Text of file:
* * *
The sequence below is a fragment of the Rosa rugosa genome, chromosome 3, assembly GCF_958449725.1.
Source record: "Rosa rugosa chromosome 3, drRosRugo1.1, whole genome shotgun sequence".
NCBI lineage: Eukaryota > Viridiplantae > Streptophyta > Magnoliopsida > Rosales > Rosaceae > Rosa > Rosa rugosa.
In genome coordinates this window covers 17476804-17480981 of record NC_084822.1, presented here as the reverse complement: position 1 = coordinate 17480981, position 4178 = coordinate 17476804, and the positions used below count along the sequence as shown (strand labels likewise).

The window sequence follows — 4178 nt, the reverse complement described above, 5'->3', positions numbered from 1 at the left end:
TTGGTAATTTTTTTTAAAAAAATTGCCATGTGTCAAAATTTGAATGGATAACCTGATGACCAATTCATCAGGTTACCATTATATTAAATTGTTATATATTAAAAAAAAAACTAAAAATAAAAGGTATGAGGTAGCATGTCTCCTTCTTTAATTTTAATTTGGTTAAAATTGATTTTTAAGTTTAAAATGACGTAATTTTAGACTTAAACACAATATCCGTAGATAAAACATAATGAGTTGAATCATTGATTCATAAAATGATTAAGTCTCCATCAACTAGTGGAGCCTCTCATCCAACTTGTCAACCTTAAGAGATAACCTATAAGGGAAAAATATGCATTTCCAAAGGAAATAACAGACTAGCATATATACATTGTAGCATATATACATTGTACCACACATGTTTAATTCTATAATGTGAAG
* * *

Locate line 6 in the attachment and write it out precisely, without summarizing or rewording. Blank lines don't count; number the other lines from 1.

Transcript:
TTGGTAATTTTTTTTAAAAAAATTGCCATGTGTCAAAATTTGAATGGATAACCTGATGACCAATTCATCAGGTTACCATTATATTAAATTGTTATATATTAAAAAAAAAACTAAAAATAAAAGGTATGAGGTAGCATGTCTCCTTCTTTAATTTTAATTTGGTTAAAATTGATTTTTAAGTTTAAAATGACGTAATTTTAGACTTAAACACAATATCCGTAGATAAAACATAATGAGTTGAATCATTGATTCATAAAATGATTAAGTCTCCATCAACTAGTGGAGCCTCTCATCCAACTTGTCAACCTTAAGAGATAACCTATAAGGGAAAAATATGCATTTCCAAAGGAAATAACAGACTAGCATATATACATTGTAGCATATATACATTGTACCACACATGTTTAATTCTATAATGTGAAG